Mayo Clinic minute: What drowning doesn't look like
Wide reports of a lifeguard shortage around the nation mean many public swimming pools and beaches may be closed for the summer. Without trained lifeguards on duty, water safety becomes an issue especially for children.
Dr. Michael Boniface, a Mayo Clinic emergency medicine physician says drowning happens quickly and quietly so make sure children are always supervised by an attentive adult.
A sunny day at the beach or pool can take a dark turn in seconds.
"Drowning in this country remains one of the leading causes of accidental death in children and affects adults, as well," says Dr. Boniface.
On average, more than 10 people die from drowning each day, most of them children. But he says drowning doesn't usually look how people expect it to look.
There isn't the splashing and screaming you see in movies.
"In most cases, you don't see a struggle," he says. "You just see somebody under the water or floating face down."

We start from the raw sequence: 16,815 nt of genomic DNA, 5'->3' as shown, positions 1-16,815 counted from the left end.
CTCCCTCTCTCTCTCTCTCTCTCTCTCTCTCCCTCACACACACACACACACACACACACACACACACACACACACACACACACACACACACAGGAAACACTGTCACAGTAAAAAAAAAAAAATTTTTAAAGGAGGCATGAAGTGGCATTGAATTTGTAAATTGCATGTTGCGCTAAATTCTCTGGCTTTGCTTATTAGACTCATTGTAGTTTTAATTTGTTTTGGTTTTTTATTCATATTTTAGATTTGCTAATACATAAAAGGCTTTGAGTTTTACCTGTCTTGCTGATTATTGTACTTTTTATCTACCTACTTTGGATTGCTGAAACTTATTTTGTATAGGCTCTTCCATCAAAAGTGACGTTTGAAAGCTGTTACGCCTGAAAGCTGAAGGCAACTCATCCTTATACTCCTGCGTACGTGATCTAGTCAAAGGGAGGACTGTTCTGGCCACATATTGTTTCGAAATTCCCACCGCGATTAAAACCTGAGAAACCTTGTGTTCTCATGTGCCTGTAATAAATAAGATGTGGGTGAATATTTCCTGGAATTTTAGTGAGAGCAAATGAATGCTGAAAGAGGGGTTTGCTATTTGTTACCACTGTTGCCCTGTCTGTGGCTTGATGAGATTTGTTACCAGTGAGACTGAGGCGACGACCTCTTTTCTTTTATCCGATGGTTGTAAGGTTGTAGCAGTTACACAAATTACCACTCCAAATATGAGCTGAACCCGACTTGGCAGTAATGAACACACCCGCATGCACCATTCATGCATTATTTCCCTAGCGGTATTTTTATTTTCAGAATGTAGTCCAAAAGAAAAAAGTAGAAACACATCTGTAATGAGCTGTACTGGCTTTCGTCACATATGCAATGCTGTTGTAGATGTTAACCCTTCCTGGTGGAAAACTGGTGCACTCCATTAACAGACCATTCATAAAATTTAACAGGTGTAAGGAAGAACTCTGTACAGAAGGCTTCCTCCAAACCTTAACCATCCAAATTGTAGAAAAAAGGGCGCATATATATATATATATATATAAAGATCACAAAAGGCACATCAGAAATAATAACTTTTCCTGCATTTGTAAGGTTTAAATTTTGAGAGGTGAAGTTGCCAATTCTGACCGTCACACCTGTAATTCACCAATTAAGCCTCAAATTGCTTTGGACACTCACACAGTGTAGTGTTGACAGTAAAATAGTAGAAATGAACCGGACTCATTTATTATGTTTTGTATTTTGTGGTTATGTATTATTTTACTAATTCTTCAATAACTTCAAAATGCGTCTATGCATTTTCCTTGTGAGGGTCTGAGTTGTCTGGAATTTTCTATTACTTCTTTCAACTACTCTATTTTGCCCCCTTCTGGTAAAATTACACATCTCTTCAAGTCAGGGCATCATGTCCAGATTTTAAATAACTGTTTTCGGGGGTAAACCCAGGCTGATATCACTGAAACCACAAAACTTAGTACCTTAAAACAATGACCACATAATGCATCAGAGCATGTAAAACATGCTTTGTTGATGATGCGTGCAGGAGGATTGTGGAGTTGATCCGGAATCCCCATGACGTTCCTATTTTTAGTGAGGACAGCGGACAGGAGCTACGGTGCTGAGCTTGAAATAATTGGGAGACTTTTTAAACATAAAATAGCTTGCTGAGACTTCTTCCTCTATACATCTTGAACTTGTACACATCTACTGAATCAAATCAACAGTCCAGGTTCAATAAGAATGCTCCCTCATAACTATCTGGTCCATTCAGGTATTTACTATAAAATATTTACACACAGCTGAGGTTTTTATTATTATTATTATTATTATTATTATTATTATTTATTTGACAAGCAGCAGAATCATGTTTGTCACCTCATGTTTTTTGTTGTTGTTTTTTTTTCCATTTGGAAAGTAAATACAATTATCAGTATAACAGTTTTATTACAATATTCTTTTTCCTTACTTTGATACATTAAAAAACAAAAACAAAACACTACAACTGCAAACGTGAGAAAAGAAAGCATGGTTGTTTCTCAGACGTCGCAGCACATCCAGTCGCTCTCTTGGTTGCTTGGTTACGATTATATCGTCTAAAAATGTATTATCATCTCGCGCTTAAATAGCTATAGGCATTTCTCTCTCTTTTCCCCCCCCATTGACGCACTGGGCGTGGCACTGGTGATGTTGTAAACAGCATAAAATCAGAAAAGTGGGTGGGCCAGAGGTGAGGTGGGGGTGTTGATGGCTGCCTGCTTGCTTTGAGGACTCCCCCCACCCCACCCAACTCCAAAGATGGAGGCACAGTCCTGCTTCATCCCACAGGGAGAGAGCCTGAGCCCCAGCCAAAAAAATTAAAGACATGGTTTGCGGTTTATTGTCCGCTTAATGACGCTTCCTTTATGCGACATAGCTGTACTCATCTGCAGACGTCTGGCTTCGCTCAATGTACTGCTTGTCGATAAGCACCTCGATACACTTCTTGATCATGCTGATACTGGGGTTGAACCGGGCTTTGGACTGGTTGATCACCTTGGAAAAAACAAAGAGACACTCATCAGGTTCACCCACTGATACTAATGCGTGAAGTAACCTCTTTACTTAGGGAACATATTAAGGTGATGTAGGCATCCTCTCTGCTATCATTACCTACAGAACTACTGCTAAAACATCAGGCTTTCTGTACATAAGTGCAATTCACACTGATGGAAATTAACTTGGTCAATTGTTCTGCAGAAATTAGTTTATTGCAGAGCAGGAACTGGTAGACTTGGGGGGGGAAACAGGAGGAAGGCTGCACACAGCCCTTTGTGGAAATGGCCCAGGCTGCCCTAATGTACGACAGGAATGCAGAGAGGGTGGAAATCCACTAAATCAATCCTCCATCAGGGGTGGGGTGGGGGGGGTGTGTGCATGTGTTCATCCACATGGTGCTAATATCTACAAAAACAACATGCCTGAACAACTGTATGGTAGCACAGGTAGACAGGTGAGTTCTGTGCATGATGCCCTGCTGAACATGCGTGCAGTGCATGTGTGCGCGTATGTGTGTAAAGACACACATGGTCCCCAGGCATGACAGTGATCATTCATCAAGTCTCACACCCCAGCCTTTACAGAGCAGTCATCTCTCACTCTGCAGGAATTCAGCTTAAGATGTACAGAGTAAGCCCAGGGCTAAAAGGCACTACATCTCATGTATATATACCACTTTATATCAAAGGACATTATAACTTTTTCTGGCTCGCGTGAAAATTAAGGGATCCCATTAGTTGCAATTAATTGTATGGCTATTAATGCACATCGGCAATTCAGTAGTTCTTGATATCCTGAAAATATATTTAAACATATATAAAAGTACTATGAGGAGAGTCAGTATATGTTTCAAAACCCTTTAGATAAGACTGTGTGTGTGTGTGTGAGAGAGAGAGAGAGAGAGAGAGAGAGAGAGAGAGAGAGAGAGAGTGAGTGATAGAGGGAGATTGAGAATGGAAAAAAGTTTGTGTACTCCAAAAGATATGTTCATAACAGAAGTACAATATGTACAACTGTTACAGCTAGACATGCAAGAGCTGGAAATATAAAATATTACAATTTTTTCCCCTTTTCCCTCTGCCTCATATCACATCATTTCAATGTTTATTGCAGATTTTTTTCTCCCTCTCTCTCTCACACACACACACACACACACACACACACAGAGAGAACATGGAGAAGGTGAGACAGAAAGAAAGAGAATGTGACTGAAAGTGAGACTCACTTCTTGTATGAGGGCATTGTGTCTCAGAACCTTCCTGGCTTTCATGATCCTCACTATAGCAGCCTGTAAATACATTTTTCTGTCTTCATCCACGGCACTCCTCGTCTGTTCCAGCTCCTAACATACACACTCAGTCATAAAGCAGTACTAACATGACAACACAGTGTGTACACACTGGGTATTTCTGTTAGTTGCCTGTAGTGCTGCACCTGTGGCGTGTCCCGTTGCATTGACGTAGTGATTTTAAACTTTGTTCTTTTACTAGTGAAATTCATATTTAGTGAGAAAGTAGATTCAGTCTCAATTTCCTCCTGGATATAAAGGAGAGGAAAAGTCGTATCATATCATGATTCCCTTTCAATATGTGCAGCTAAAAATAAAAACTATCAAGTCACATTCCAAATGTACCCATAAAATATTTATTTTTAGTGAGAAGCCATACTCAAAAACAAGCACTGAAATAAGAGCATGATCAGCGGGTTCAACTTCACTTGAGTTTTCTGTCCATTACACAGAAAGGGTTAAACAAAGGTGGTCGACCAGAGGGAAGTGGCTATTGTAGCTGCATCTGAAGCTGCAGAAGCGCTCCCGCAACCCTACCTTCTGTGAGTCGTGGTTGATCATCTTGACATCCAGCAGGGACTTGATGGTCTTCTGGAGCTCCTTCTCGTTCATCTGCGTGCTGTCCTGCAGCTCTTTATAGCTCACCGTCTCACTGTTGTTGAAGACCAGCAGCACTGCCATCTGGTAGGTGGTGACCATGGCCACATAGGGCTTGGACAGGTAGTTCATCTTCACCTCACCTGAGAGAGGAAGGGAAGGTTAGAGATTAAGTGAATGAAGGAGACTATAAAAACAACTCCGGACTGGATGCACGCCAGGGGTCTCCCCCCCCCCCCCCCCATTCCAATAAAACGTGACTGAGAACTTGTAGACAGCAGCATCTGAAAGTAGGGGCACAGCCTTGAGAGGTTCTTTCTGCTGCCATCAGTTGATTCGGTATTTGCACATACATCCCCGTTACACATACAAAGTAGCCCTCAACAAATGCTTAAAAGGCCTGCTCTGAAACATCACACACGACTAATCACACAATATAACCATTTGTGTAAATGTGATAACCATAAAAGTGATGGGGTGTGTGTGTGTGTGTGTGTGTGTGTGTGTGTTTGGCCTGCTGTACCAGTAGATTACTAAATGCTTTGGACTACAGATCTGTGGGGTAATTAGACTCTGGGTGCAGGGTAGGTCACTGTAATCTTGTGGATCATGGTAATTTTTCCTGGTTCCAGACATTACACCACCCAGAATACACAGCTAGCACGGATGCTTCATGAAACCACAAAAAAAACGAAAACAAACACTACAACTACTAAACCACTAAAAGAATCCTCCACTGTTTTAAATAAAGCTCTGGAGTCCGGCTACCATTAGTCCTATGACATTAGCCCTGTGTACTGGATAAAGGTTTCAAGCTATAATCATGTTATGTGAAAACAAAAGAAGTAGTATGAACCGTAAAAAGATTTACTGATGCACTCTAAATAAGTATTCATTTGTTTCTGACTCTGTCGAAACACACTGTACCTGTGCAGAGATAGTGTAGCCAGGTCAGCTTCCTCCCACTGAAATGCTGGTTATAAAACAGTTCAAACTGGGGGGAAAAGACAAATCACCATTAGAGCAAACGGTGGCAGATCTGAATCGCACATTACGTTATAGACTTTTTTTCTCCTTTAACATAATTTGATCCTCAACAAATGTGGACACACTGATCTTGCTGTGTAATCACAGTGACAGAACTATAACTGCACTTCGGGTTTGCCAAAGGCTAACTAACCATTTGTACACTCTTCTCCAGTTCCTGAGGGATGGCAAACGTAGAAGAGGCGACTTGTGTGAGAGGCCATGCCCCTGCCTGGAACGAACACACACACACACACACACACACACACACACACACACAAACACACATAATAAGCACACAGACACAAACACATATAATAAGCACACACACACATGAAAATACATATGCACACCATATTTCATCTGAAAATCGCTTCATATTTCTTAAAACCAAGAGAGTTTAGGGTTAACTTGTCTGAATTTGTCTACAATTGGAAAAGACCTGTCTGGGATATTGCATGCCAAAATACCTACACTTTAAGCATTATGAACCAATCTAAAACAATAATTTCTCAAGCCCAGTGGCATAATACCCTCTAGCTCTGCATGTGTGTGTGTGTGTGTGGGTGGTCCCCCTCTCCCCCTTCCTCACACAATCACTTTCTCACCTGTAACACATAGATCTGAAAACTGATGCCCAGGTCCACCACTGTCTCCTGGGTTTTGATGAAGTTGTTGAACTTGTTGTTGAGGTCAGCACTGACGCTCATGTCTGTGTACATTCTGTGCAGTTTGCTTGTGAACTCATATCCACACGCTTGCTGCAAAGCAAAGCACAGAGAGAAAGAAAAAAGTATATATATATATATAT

But in some cases, there is a window of a few seconds where you might notice some signs.
A drowning person won't wave their arms because their arms instinctively push down to try to get them above water.
And a drowning person is unable to make any sound, so if a child is noticeably quiet, that's a red flag.
Dr. Boniface says the most important thing you can do is take steps to prevent a drowning. That means limiting alcohol, fencing off a pool and keeping an eye on kids in the water.
"This involves close, constant adult supervision, somebody watching the water at all times," he says.
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